Then & Now

Made In China

Much like everything else in today’s society, adoption has evolved alongside society’s changes, transformations, and revolutions.

In the early 1930s, it was believed that adoption should be a discreet process and that secrecy should be maintained to protect not just the adoptive family, but also the birth parents. American society believed that a relationship between the child, the adoptive family and the birth parents would cause undue stress and emotion for everyone involved. These assumptions, presumed to be adoption facts, were furthered by the societal view that being an unwed mother was shameful. As a result many women quietly snuck away to maternity homes and placed their babies for adoption.

However, by the early 1980s, many came to realize that this secrecy, guilt and shame only led to resentment and depression. Not only did adopted children not have a sense of where they came from, but their adoptive parents lacked…

View original post 83 more words

Uber Confusion

Made In China

I currently have an internship at a local Tampa startup called QualifiedMeetings. The company does inside sales and sales development for enterprise IT companies throughout the nation. It has been a great opportunity and I have learned so much in just the short three months I have been there.

One of the many details I had to figure out when accepting this internship is transportation, as I do not have a car down here in Florida. Luckily, Uber exists and more recently implemented in Tampa, the Downtowner. I try to use the Downtowner when I can because it is free and who doesn’t love free stuff? However, on those occasions when I do have to use Uber I find myself is an awkward and similar situation every time.

I never realized it until I started using Uber more often, but many of the drivers that work for Uber are foreign…

View original post 143 more words

2nd Birthday

Made In China

Yesterday, April 4th was my second birthday. I explained in an earlier blog post that during my adoption process, I ended up with two documents with two different birthdays listed. Later on my parents had to go to court and pick one of the two since someone cannot legally have two birthdays. June 18th is the official date that was chosen. For fun though, my parents enjoy sending me messages every April 4th saying “Happy 2nd Birthday!” Unfortunately I only get presents on my official birthday haha but it’s pretty cool to be able to say I have two birthdays.

View original post

Sarasota

Made In China

I may or may not have mentioned that I am a member of the rowing team here at UT in previous posts, I honestly can’t remember. But anyway, this past weekend I was in Sarastota for a rowing competition. This race, along with another one in Oak Ridge, TN, are our two most competitive races we compete in each year. The competition is tougher, the stakes are higher, and requirements to race are stricter.

Our team in unlike the majority of teams that we races in that we do not recruit. Our team is solely built up of “walk-ons,” meaning that we may or may not have had experience before joining the team, and that we were not recruited by the athletic department although we are a NCAA Division II team.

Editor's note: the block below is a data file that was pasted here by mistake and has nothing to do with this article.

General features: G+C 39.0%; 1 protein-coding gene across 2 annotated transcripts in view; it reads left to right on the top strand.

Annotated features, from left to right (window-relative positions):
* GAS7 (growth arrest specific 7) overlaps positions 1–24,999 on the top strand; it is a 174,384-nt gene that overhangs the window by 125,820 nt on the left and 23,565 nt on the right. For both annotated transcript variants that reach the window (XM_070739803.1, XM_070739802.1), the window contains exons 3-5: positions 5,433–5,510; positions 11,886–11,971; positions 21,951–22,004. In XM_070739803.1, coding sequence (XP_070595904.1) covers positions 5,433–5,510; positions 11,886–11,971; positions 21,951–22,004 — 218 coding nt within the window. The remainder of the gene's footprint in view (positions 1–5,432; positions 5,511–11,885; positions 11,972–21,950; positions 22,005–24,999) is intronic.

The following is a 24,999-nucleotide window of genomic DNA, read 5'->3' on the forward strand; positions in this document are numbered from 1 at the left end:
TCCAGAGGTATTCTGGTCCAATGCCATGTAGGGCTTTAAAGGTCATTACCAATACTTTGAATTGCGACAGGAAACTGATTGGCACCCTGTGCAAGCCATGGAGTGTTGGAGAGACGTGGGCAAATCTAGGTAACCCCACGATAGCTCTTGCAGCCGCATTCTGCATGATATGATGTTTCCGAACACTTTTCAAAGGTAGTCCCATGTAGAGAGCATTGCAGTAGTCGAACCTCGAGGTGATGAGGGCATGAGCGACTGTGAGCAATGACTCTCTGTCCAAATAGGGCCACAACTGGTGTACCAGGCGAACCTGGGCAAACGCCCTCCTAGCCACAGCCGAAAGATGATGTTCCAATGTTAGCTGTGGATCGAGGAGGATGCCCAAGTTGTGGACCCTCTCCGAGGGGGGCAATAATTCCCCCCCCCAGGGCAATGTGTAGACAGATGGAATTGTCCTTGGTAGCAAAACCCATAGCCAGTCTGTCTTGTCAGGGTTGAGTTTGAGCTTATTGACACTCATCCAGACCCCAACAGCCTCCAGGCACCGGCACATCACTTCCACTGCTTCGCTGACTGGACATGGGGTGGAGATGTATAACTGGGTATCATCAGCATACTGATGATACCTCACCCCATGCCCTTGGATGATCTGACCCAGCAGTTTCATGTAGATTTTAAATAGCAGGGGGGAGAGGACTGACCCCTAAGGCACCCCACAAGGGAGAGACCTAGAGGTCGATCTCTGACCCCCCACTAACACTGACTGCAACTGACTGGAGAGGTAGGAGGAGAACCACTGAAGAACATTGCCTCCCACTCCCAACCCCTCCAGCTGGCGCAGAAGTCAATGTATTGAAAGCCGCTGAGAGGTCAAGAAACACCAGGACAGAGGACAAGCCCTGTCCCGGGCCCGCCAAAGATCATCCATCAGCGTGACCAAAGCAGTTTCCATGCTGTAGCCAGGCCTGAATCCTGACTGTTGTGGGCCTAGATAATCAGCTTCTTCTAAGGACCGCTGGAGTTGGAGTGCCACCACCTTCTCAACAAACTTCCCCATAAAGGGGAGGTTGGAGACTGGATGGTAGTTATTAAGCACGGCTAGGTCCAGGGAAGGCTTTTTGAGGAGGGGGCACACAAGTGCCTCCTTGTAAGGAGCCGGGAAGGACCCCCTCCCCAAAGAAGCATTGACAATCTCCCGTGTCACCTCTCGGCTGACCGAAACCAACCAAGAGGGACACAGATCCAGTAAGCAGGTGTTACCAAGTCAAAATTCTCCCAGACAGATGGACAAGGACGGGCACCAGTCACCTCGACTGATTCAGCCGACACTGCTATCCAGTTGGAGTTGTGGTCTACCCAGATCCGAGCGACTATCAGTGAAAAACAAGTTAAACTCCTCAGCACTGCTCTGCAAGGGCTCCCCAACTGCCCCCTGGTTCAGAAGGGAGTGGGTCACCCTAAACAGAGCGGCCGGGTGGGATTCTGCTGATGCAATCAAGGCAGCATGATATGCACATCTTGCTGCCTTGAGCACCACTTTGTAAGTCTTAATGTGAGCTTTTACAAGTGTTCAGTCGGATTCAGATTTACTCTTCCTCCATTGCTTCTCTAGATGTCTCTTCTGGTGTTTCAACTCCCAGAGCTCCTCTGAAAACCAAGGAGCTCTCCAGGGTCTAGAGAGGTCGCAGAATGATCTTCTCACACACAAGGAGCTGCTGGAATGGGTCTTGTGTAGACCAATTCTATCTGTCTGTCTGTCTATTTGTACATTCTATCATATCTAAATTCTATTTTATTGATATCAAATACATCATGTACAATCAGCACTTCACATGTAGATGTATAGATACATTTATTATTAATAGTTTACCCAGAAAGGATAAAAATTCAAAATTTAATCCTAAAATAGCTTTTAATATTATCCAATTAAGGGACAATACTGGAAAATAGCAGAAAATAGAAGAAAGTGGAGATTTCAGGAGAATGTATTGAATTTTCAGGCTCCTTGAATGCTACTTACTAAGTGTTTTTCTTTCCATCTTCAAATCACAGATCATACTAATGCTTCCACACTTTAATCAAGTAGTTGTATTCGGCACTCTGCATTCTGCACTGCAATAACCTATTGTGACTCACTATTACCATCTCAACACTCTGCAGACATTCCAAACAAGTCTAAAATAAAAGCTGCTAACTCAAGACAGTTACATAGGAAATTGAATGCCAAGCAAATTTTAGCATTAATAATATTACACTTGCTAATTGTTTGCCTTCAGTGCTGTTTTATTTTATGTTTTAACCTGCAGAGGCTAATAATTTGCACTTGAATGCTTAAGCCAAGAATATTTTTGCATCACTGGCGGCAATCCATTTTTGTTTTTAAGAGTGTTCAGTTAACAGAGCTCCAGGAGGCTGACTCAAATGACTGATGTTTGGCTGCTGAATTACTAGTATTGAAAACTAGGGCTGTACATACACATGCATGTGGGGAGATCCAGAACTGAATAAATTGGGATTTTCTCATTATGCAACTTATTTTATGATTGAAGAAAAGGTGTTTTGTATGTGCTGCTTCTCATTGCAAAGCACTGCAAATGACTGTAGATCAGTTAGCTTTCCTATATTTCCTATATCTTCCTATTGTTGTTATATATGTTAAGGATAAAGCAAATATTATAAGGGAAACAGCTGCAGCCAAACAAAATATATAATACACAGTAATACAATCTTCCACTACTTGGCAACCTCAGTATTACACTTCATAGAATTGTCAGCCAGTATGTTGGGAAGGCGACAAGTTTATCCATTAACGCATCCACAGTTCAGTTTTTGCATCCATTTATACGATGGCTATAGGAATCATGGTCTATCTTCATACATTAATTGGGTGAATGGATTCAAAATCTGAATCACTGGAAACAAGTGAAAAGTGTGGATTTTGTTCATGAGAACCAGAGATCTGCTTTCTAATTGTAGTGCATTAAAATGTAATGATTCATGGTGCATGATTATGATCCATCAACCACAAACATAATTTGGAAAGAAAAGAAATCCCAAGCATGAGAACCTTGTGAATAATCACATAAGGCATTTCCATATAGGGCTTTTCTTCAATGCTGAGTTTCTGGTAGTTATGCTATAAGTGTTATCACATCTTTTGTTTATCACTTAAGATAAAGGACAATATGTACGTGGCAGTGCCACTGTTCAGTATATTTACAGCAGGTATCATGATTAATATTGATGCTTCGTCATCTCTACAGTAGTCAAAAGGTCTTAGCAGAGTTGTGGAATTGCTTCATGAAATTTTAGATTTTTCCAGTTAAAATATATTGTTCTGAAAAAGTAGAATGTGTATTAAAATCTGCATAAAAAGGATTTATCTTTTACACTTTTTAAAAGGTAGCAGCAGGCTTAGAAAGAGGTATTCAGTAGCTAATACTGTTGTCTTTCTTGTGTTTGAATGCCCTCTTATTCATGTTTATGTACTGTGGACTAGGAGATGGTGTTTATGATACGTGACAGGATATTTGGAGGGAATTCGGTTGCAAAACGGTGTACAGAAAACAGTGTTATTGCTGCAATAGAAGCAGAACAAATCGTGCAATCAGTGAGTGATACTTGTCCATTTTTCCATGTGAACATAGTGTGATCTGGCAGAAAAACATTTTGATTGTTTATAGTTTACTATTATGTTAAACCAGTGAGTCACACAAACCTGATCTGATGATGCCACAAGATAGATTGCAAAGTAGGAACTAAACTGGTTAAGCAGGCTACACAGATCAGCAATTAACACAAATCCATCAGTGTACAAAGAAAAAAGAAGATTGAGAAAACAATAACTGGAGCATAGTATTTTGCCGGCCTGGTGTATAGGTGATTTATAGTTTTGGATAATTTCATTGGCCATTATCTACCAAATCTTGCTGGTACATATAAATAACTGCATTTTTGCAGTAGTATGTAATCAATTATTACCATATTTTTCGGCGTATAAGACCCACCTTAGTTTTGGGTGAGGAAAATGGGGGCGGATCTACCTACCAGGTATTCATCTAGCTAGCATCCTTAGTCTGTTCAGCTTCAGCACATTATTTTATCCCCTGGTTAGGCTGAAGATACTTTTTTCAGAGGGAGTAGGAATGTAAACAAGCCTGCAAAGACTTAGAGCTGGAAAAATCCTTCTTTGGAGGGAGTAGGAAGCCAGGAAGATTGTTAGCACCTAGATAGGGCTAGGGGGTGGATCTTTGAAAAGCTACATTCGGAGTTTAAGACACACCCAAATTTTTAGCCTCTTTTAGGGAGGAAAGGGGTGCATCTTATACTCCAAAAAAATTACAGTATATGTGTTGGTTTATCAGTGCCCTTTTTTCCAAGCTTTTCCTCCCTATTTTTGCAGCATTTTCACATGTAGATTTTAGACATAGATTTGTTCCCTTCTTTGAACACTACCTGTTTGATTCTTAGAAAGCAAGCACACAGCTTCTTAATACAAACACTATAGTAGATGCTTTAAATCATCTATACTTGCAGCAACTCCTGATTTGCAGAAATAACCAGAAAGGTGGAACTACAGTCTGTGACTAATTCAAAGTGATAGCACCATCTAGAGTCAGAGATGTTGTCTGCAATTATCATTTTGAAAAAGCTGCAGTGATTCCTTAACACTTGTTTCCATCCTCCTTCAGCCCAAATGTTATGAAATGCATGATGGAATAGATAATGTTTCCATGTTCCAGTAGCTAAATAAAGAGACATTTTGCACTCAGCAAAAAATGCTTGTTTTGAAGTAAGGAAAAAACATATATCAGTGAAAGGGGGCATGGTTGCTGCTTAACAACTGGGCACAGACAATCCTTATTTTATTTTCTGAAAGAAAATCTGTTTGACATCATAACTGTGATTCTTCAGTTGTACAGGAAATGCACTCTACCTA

We we wake up early for practice 6 days per week, we watch what we eat to stay within…

View original post 109 more words

Sister From Another Mister

Made In China

If you don’t know by now, both my sister, Cari (pronounced Carrie), and I are adopted from China. Generally the first question I am asked when I tell someone this is “Are you related, you know biologically?” The answer is no. And just like I call my adoptive parents my parents, I refer to my adoptive sister as my sister. We were adopted from two different provinces in China. I was adopted from the Jiangxi province, where my sister was adopted from the Jiangsu province. Many assume that since we are both Asian we must be biologically related. Some people have even thought we were twins! And then asked if my sister was the oldest. Rude. I’m three years older.

View original post

Parent Trap

Made In China

Parent Trap has to be one of my favorite childhood movies (the one with young Lindsay Lohan and other young Lindsay Lohan). In the movie, two twin daughters discover that they are in fact twins and that their parents got divorced. Instead of splitting custody, they decided to split up the twins and live two separate lives.

Every once in a while, my mind wonders and I question if there is a sibling out there that I don’t know about. The possibility is very plausible. During the time I was adopted, the Chinese law stating that families were to only have one child was still in enacted. Chances are, if I did have a sibling out there I didn’t know about, I would have a brother. Chinese culture is very male dominated and oriented. If the family wanted its name and legacy to continue, they felt they needed a boy…

View original post 87 more words

Finding Inspiration

Made In China

There’s no better way to learn a skill than from those who do it best. There are hundreds of blogs out there about adoption written from those who have adopted, adoptees, and those that just want to write about it. One of the blogs I have found the most inspiring is by a woman by the name of Mary Beth Chapman. I personally know the Chapman family from back home in Tennessee. The brother of Mary Beth was my swim coach for five years. The story she shares on her blog takes the reader on a journey with the family of 8. Together Mary Beth and her husband Steve have five children, two adopted and three biological. Their youngest, Maria Sue was adopted in 2004 but tragically passed in 2008 after being accidentally struck by an SUV. She has not blogged since 2015, but her story is so inspiring and…

View original post 20 more words